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Good citizens are appreciated, but not this much

ALBUQUERQUE, N.M. — A scam that’s not very sophisticated – someone calls and tells you the government is giving you a good citizen grant because, well, you’re such a good citizen – has become a shade more deceptive.

Be forewarned.

Albuquerque resident Strail Keyohara got the pitch recently offering him more than $11,000 with a phone number to call to collect his goodies. But here’s the thing: the caller asked him questions, indicating that she knew his age and address (including ZIP code), along with his marital status and the fact that he’s retired.

Keyohara didn’t fall for it, but someone else might if they’re convinced a caller would have to be legitimate to have such accurate personal information.

Regardless, the government does not call you on the phone and give you money – no matter what kind of stellar citizen you might be.

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You know that free health screening offer you might see at a community center, a local health fair or at the mall?

It might not be so good for your health.

The Better Business Bureau says it’s getting reports of identity theft and other fraud stemming from scammers who hook people with these kinds of free offers.

The fraudsters might make it seem legitimate, the BBB says, by doing some standard work such as measuring blood pressure or cholesterol levels.

Their real goal, though, is to get you to fill out a sign-in sheet that asks for a Medicare or Social Security number. In some versions, the “health company reps” will claim your insurance plan will cover the screening cost and send you the results. All you need to do is provide your ID and plan information.

“Scammers can use this information to bill your insurance for thousands of dollars worth of tests, gain access to your personal genetic information or simply to steal your identity,” the BBB alert says.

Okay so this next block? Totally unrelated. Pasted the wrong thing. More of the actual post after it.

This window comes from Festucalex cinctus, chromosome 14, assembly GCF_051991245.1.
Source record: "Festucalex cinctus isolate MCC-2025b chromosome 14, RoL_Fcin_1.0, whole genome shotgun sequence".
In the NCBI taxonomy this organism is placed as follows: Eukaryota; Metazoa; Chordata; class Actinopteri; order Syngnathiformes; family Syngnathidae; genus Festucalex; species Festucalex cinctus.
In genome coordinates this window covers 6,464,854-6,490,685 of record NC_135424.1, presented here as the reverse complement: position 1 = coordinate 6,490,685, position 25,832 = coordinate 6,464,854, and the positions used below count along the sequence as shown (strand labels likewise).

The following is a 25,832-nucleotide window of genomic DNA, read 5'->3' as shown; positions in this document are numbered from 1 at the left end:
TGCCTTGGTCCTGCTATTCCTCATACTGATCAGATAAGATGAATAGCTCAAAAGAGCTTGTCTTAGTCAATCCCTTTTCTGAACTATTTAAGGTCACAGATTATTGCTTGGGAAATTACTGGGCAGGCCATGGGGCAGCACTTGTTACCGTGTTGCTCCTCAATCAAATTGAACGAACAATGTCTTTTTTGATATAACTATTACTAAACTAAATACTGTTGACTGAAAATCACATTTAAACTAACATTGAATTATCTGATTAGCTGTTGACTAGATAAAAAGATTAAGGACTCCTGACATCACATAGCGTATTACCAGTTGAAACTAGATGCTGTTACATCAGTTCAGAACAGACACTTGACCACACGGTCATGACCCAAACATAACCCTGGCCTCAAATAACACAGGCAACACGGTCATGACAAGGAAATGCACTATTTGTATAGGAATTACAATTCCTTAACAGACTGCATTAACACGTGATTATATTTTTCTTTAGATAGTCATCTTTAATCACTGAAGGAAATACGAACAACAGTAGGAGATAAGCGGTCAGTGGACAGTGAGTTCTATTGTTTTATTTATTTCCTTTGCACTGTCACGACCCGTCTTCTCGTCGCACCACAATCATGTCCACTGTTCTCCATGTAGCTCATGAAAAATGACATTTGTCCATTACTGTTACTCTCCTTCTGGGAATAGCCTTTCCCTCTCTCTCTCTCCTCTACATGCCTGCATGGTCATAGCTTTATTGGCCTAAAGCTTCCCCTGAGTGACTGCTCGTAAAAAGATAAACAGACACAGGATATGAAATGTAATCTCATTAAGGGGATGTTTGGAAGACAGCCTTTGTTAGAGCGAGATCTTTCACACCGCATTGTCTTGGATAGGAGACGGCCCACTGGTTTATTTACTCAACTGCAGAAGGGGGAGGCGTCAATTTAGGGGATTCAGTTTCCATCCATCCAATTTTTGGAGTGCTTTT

Here’s how to guard against this kind of scam:

⋄  Protect personal information. Never give your medical insurance ID number, Social Security number or banking information to strangers.

⋄  Never trade personal information for “free” tests.

⋄  Don’t consent to lab tests without direct orders from your doctor. Protect yourself and your health insurance benefits.

⋄  Keep a close eye on correspondence from your medical insurance provider. Inform your provider right away if you notice any unauthorized changes or charges.

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This story goes to show that even the most absurd phishing scams can trick people into clicking on a link.

Ohio State University conducted a deliberate student-focused phishing exercise earlier this year, similar to what some corporations have been doing, to test response and teach people how to be more suspicious.

The school reported that 18 percent of those targeted clicked through on the look-alike phishing emails sent out as part of the drill. The emails had to do with financial aid, holidays, resetting passwords or other topics, but they contained signs of potential fraud, such as generic greetings, requests for urgent action or information, spelling errors and senders from unfamiliar domain names.

The responses appeared to be an improvement over an earlier trial run in which a message about a second-floor printer generated clicks – even from people working or living in buildings that didn’t have a second floor.

Ellen Marks is assistant business editor at the Albuquerque Journal. Contact her at emarks@abqjournal.com or 505-823-3842 if you are aware of what sounds like a scam. To report a scam to law enforcement, contact the New Mexico Consumer Protection Division toll-free at 1-844-255-9210.

 

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